Good news for fans of cult science fiction director Shane Carruth (Primer, Upstream Color)! He’s got financing and a big-name cast for his next picture, which is being produced by FilmNation (not on the indie-micro budget that financed his previous two pictures). The film stars Anne Hathaway, Keanu Reeves, Daniel Radcliffe, Chloë Grace Moretz, Tom Holland, Asa Butterfield, and Jeff Goldblum. And it’s going to need this star power, considering the plot revolves around…Shipping Routes for Huge Cargo Freighters. Fasten your seat belts folks, Carruth is the Captain now. Also, be prepared to wait a while, as Shane Carruth is a perfectionist used to doing everything himself.
I really do enjoy my invites over to Patrick and Jim’s podcasting house to talk about whatever is on their minds. This time around, it is all about obsessing on signs and wonders in cinema. Room 237 is the documentary about obsessive viewers obsessing over Stanley Kubrick’s The Shining. Upstream Color is the strange new film from Shane Carruth that is open to similar obsessive types that may want to climb down the rabbit hole. The fairly lengthy conversations over at The Director’s Club gets into what type of baggage each and every one of you can bring into a movie, and how a movie can unpack and repack that bagging into exciting new things.
George Carlin, god bless him, had a great comic bit on the perceived need to eliminate plastic bags to save the environment: Maybe our good intentions were all backwards. “Maybe the Earth,” he said, “sees plastic as just another one of it’s children. It could be that the only reason why the Earth allowed us to be spawned out of it was to make plastic for itself.” An astute, tragi-comic awareness of the bigger picture, and the larger cycles beyond our own collective hubris, if there ever was one. Shane Carruth’s esoteric sophomore feature, Upstream Color, might be aligning itself with with ideas of this sort. It certainly has a lot on its plate. With his debut film, Primer, the writer-director set the bar pretty high. Fully independently made, it was a scientific, morality play involving power, trust, and time travel. The new one offers far less clockwork puzzlebox assembly, far less science and technical boundaries, instead it goes all in for a more evokative and emotional experience. It very much reminds me of some of the great science fiction dramas, but also of the man and Gaia bio-rhythms of Terrence Malick, so much so, that the film would be right at home with the title of Malick’s latest, To The Wonder. Both films, for that matter work in couplets Nature of and Relationships. Both take the scenic route in dwelling upon how humanity as the product of the environment as well as how we collectively manipulated our environment to form modern societies that are far from natural. Yet the universe ticks onward, unsentimental about such things.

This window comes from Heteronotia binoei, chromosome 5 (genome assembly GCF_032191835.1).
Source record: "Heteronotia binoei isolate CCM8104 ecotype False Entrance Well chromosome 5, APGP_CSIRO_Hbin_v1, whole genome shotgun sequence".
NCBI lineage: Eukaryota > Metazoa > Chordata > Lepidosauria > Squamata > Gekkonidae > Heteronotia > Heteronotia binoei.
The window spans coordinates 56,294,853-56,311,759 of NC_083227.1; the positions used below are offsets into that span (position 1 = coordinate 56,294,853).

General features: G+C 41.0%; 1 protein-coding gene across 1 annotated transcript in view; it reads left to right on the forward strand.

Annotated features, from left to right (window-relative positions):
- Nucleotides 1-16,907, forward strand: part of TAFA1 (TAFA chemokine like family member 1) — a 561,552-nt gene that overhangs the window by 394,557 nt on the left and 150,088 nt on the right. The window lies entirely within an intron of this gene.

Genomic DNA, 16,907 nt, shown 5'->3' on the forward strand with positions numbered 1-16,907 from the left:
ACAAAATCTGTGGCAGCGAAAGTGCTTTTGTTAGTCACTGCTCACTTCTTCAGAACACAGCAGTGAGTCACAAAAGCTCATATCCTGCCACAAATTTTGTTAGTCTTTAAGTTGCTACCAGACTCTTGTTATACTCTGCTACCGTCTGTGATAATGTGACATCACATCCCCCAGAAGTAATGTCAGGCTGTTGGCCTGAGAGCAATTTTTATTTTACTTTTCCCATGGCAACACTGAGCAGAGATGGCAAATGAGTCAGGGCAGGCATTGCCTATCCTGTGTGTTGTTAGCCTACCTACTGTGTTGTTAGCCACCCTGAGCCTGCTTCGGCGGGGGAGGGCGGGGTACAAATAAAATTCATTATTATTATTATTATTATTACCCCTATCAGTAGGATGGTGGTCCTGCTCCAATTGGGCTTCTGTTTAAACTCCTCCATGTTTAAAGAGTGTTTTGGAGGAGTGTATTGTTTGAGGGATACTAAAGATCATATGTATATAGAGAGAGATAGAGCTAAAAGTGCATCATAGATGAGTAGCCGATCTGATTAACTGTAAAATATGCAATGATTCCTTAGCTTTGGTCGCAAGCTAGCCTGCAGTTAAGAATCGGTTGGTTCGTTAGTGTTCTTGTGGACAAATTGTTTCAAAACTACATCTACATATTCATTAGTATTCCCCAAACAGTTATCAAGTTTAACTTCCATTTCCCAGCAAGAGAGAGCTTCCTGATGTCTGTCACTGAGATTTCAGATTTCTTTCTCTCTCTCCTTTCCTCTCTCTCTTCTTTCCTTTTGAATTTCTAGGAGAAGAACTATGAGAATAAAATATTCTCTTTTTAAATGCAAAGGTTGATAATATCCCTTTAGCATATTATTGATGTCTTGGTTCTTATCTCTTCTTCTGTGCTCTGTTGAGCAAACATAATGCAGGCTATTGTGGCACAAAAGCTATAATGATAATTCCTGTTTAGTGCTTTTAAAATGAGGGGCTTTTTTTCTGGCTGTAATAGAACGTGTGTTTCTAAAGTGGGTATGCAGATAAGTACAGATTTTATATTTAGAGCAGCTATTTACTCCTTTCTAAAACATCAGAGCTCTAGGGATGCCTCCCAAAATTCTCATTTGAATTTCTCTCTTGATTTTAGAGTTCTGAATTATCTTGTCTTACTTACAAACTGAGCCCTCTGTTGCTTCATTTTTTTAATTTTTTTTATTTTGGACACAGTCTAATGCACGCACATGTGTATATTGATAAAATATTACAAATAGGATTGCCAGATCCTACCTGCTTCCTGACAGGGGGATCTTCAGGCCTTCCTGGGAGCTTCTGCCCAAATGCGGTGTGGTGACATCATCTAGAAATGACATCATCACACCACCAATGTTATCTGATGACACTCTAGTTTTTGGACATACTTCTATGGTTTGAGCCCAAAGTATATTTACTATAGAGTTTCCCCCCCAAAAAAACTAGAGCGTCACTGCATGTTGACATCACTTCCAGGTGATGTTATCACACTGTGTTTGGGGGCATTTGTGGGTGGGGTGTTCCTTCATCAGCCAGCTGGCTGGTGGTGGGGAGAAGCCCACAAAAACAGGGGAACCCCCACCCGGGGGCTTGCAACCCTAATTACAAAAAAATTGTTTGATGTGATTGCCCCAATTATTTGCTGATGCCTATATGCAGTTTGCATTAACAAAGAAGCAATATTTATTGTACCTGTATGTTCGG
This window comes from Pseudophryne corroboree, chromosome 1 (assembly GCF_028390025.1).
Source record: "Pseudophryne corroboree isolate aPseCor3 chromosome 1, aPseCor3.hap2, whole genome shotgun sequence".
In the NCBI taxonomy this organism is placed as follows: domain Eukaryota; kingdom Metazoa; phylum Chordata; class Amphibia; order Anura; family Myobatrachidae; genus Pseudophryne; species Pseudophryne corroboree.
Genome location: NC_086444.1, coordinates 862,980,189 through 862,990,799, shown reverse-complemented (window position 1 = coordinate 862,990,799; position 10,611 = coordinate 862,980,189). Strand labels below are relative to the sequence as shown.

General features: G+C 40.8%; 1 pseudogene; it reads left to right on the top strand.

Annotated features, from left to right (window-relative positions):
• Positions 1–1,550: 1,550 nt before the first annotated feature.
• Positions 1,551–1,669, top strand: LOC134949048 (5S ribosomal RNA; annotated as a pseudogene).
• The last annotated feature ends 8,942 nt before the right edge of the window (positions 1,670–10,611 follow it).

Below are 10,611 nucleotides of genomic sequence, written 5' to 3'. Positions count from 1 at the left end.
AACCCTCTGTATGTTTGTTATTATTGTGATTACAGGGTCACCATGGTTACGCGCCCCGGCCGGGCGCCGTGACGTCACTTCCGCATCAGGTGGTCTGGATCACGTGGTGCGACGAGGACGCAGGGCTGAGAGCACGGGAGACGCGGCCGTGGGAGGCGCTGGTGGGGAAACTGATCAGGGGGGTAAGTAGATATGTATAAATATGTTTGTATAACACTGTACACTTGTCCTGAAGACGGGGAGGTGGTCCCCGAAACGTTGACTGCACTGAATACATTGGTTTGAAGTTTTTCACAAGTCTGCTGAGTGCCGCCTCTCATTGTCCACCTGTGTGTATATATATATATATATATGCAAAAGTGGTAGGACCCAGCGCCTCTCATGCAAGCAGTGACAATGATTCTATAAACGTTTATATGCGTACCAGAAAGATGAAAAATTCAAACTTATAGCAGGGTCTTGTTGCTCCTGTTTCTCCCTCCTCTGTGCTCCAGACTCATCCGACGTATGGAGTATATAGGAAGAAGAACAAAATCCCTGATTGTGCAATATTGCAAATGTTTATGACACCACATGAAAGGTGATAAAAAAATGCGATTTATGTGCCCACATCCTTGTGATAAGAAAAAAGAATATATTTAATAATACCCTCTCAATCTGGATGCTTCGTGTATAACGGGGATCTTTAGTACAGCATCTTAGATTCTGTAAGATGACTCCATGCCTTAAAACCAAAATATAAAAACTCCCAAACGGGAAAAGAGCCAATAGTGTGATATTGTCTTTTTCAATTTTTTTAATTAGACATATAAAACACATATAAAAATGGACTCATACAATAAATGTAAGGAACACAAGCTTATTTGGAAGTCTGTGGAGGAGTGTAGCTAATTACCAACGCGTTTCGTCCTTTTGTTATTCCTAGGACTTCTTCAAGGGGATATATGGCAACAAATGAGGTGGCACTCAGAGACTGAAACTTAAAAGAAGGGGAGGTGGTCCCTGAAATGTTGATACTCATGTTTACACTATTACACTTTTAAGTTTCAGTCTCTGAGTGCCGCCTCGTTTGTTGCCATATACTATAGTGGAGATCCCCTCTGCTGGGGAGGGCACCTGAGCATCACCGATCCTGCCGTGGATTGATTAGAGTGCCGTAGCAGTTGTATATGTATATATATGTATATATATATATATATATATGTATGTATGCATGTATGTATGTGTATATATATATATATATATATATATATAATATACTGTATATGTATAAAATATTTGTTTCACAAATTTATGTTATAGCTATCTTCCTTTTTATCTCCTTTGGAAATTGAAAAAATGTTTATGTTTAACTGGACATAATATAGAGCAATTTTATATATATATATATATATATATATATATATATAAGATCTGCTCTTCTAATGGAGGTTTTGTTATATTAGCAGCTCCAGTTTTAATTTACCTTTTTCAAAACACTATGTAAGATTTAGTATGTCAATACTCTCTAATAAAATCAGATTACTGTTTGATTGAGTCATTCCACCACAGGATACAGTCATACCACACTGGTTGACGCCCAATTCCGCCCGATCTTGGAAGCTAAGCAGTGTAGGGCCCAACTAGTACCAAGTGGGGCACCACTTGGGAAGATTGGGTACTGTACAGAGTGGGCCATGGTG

With Andrew’s new night school/work schedule things are a bit weird in the Cinecast scheduling department, but we still manage to get to a lot of new ground (and some old Australian ground) in this 3+ hour episode of The Cinecast. Two definitely “off the beaten path” films from a Hollywood standpoint to talk about. Yet both as different from each other as they could possibly be. We introduce a new segment to The Cinecast this week with our weekly “Game of Thrones” recap in which we realize that although this week’s episode covered more ground in 55 minutes than most television covers in half a season, it still left about a third of the character threads off the screen this week. A healthy Watch List harkens back to Australian (not really) blockbusters, Harmony Korine’s previous works and a couple of straight to DVD pictures that might (might) surprise you.
As always, please join the conversation by leaving your own thoughts in the comment section below and again, thanks for listening!
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Full show notes are under the seats…
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Still no idea what Shane Carruth’s new film is selling exactly (and frankly don’t really want to know), but damn if it doesn’t look shiny and perks up the intrigue hairs of my neck.
The writer-director of Primer releases a baffling teaser for his sophomore feature, Upstream Color, which is set to debut at Sundance in January. Yes we are as baffled as you are a) on what this is about, b) that Carruth made this film on the sly after A Topiary fell out or production.
How exciting is it to finally get a new Shane Carruth film in spring 2013 (or January if you are at Sundance)? Very exciting, it’s been 8 years since Primer (a science-fiction favourite in these parts), and while the writer/director’s screenplay for “A Topiary” never got made into a film, he whipped out this surprise to many earlier this week by way of the festival announcement and a very shiny bit of key art which confirms that Carruth will star in the film along with Amy Seimetz (A Horrible Way To Die).
“A man and woman are drawn together, entangled in the life cycle of an ageless organism. Identity becomes an illusion as they struggle to assemble the loose fragments of wrecked lives.”